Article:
There are Five National Parks in Utah. They are referred to as the Mighty 5. Most people have heard of Arches National park and have seen photographs of the iconic Delicate Arch.
Bryce was established as a park in 1923. So, this year, it turns 100. Before preparing for this trip, I had never even heard of Bryce Canyon. It’s a hidden gem of the National Parks. It’s often overshadowed by Arches and Zion. But, in my opinion, the best of the Mighty Five is Bryce Canyon.
Where is it?
Bryce is located off Highway 63 in Bryce, Utah. It is only 78 miles from the East Entrance of Zion National Park. So, Bryce and Zion are a great pair of parks to tackle in one trip.
What is There to Do?
Hiking and Sightseeing
Bryce Canyon’s draw is it’s hoodoos. Hoodoos are irregular rock spires. Bryce has the greatest concentration of these formations in the world. Scientists believe that a recipe of millions of years, plate tectonics, and erosion made up these magical rocks. However they were formed, they are stunningly beautiful.
The most incredible hike I’ve ever experienced was here. It’s called the Queens Garden/Navajo Loop. The National Park Service calls it the “World’s Best 3-Mile Hike.” This hike takes you through the natural amphitheater, above and below the hoodoos, and through a slot canyon. It’s amazing.
This loop can be accessed from Sunrise or Sunset Point. There are parking lots at both points and there are also shuttle stops at both points for those utilizing the shuttle. Essentially, you will be traveling down into the amphitheater on one end and up on the other. So, switchbacks and elevation changes are inevitable. The Park Service ranks this as a moderate hike. Keep in mind, this park is located in high elevation and can get very hot. So, you’ll need to hydrate. Also, wear appropriate shoes.
Thor’s Hammer is the name of a popular rock formation here. You’ll see it on the Loop. But, you can also view it from the Rim Trail near Sunset Point if you aren’t up for the longer hike.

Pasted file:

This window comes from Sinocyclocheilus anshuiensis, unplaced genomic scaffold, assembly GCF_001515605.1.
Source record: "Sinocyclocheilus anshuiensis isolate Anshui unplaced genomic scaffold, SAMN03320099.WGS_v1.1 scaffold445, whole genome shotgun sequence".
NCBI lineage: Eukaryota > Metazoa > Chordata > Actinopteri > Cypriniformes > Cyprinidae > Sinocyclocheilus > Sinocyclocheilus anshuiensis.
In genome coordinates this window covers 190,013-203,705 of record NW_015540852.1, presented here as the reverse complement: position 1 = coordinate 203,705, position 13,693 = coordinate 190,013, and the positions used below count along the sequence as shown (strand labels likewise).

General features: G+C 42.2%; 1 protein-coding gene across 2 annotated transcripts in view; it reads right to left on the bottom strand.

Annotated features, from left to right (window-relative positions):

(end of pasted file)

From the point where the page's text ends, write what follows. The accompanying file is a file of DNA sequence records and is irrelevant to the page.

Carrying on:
Red Rocks meet blue skies all over the park. There wasn’t a single trail that we hiked that wasn’t breathtaking. If you have limited mobility, you can still enjoy multiple overlooks and a scenic drive to appreciate the gorgeous landscape. If you geek out over rocks and minerals, there’s an annual Geology Festival held every July.
Beyond hiking, the park is popular for viewing the night sky. It has gained International Dark Sky status by the International Dark Sky Association. The clean dry air, high elevation, and remote location allows great visibility at night. You can easily see the Milky Way here. There are Ranger programs to help you enjoy the stars in the Summer season. In June, there is an annual Astronomy Festival with a full schedule of cosmic activities.
For a memorable ride, there are are 4.5 miles of dedicated horseback riding trails. You can book guided trail rides through the park concessioner or bring your own horse or mule.
Other activities include camping, the Junior Ranger Program, and birdwatching. Bryce participates in an annual citizen science program called the Christmas Bird Count. This is a nation-wide program lead by the National Audubon Society. Other wildlife in the park include mule deer, pronghorn, and short-horned lizards. If you are a history buff, check out the exhibits and video in the visitor center and check the park activity calendar for ranger talks. There’s also great videos and information on the park website about Native American and Pioneer history as well as land-use history. http://www.nps.gov/bryc
When Should I Go?
When to Go
You’ll want to time your trip to Bryce carefully. I’m writing this blog post on May 3rd and currently the entire Navajo Loop Trail is closed because of damage caused by melting snow. There’s also a connector trail closed because of ice. I wouldn’t have thought that snow and ice would be an issue in May in the desert. But, apparently the high elevation climate can cause issues. It’s not unusual to have snowstorms in October. According to the NPS website. Summer is the best choice. In June, temperatures typically range from the high 60s to low 70s. Late Summer can bring temperatures to the low 80s. September is pleasant as well. July and August usually bring frequent but brief thunderstorms. So, “when thunder roars, go indoors.” Lightning is dangerous.
While Winter may not be the ideal time to visit because of road and trail closures, the park is open 24hrs a day 365 days a year. If you are willing to brave it, I’m sure a blanket of fresh snow on the red rocks of the amphitheater is a sight to behold. Ranger-led snow shoe hikes and even full-moon snow shoe hikes (including equipment!) are offered free of charge.
As of this writing, my family has visited twenty-eight official National Parks as well as dozens of National Park Service Sites. Bryce Canyon National Park ranks among our favorites parks. The scenery is spectacular.
It’s so beautiful and otherworldly.
If you ask anyone in my family which they liked more the Grand Canyon or Bryce Canyon, we will all say Bryce.
We love Bryce Canyon!